Any publication, distribution, or duplication of an artwork done by or on behalf of the government is not considered as copyright infringement. Further, any use, duplication and/or modification of an entire or part of an artwork is allowed so long as the source of the work is mentioned and that the work is used for safety and administration purposes in governance, legislative and judicial activities.
The Publication of an Artwork for Non-Profit Purposes
The creation and distribution of a work through information and communication technology that is not considered as a commercial activity and/or does not generate profit to the creator or any related parties does not constitute as an act of copyright infringement. It is also not considered infringement if the creator states that they do not object the creation or distribution of the work.
The Copyright Law allows any party to use, duplicate and/or modify the entirity or part of an artwork, while still providing credit to the source of the artwork, for non-profit performances that does not harm the interests of the creator.
Portraits of the Government
Duplication, publication, and/or distribution of portraits of Presidents, Vice Presidents, former President, former Vice President, National Heroes, head of state institutions, head of ministries / non ministerial government institutions, and/or head of regions are allowed in accordance to the Copyright Law. However, the party that creates the works must also consider factors of dignity and appropriateness of the works.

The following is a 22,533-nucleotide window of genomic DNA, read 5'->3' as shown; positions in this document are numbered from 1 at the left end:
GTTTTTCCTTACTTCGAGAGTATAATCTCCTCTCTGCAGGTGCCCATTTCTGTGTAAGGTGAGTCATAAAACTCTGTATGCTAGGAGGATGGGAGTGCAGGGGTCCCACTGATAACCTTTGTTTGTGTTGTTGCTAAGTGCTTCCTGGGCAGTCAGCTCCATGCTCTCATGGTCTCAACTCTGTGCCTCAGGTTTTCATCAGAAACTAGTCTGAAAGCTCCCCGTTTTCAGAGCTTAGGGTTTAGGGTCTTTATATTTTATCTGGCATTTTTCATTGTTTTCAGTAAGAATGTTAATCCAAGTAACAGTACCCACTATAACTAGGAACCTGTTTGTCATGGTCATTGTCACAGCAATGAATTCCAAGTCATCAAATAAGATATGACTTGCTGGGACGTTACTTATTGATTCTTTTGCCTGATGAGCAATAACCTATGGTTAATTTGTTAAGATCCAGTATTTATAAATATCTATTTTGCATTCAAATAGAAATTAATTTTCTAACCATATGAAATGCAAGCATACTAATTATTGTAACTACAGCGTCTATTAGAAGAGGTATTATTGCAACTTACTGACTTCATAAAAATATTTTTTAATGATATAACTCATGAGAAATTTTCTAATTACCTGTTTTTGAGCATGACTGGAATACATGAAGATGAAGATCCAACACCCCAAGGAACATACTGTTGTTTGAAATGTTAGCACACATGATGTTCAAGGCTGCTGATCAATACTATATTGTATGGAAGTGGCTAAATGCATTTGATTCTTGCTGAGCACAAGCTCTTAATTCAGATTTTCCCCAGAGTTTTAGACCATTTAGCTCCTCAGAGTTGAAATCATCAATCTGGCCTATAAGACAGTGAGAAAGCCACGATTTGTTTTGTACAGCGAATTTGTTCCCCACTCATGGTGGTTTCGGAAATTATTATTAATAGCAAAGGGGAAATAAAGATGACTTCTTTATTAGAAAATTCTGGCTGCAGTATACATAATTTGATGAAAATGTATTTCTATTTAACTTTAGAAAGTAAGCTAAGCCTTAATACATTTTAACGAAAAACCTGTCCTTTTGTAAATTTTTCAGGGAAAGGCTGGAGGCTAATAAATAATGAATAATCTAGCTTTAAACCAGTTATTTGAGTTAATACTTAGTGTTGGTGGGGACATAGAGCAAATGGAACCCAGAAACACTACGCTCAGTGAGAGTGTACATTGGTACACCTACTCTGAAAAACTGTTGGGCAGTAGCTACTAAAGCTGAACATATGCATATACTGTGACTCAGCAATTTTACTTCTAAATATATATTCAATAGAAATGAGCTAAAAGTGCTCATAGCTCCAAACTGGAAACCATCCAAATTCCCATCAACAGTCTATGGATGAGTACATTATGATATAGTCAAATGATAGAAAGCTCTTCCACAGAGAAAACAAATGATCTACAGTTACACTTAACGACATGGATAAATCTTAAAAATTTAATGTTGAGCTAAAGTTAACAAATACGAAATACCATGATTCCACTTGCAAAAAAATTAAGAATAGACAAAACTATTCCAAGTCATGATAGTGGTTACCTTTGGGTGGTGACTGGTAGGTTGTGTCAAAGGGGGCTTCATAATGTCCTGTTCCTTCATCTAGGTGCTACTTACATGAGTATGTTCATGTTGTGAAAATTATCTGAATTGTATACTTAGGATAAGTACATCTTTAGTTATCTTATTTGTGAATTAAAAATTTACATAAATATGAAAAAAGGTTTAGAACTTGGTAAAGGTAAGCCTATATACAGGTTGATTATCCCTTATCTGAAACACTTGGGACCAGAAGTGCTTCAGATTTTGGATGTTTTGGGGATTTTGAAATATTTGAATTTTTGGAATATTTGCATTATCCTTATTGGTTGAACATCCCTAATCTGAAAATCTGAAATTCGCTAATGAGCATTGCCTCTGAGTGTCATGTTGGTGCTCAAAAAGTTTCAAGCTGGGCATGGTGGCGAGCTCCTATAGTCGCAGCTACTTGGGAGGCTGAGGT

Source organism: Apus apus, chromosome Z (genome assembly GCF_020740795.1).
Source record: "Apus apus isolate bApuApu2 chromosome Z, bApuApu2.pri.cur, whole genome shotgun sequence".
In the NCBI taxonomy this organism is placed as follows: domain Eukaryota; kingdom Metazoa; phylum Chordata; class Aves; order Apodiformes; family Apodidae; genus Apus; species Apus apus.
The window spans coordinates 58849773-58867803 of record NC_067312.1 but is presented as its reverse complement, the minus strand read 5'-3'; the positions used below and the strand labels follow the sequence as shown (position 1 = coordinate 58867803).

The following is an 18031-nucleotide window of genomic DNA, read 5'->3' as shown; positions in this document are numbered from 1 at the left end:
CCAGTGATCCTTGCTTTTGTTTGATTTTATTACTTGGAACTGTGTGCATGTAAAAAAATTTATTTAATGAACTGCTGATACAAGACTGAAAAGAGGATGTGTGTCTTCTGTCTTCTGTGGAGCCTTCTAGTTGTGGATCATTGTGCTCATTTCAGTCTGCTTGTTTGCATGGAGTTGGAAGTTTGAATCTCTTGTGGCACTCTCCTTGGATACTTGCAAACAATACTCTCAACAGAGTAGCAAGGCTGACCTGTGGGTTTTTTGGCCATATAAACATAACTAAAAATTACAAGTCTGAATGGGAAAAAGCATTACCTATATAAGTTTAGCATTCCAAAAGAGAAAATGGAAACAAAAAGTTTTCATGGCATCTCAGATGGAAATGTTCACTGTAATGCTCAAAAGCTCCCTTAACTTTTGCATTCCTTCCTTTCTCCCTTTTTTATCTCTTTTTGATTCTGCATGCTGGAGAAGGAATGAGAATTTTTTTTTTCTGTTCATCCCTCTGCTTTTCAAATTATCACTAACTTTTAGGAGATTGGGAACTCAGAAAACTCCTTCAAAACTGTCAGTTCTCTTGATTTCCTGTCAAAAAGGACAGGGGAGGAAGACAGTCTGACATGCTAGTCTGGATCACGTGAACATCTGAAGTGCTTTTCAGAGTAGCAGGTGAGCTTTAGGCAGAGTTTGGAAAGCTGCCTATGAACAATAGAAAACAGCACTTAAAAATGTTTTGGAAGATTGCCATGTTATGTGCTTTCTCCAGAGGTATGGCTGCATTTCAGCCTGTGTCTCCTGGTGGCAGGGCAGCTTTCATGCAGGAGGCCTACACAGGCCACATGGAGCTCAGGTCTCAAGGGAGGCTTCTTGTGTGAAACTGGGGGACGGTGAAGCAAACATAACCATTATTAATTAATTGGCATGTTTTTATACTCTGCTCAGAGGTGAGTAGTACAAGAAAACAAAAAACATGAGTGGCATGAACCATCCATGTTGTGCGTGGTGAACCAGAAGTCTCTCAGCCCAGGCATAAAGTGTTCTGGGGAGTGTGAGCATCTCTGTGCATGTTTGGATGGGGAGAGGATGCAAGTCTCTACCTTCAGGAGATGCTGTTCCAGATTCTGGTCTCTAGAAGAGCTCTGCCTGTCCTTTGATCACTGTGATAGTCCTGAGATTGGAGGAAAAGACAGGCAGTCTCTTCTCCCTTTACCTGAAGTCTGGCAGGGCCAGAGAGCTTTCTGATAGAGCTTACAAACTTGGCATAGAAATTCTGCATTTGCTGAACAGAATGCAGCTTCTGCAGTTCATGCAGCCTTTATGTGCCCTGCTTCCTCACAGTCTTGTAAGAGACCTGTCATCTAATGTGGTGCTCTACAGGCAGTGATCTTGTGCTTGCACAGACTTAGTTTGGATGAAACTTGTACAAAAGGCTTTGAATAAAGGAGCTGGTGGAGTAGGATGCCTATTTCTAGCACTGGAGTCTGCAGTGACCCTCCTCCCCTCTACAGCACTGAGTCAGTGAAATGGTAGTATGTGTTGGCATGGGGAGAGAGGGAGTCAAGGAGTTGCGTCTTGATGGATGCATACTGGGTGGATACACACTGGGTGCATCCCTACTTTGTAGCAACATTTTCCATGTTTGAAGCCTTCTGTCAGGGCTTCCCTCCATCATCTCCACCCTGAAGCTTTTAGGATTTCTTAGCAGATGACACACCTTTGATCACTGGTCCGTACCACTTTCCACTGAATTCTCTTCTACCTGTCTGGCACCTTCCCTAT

Educational and Research Purposes
Any party is allowed to use, duplicate and/or modify the entirity or part of an artwork for purposes in education, research, writing scientific papers, preparing reports, writing criticisms or reviewing a problem, without causing harm to the interests of the copyright holder. In this case, the source of the artwork must be mentioned.
Architectural Work Based on Technical Considerations
The Copyright Law allows modifications towards an architectural work under the grounds of technical considerations, such as changes in the area of the land that are inadequate for construction, asymmetrical positioning, changes in architectural form due to natural factors, and others.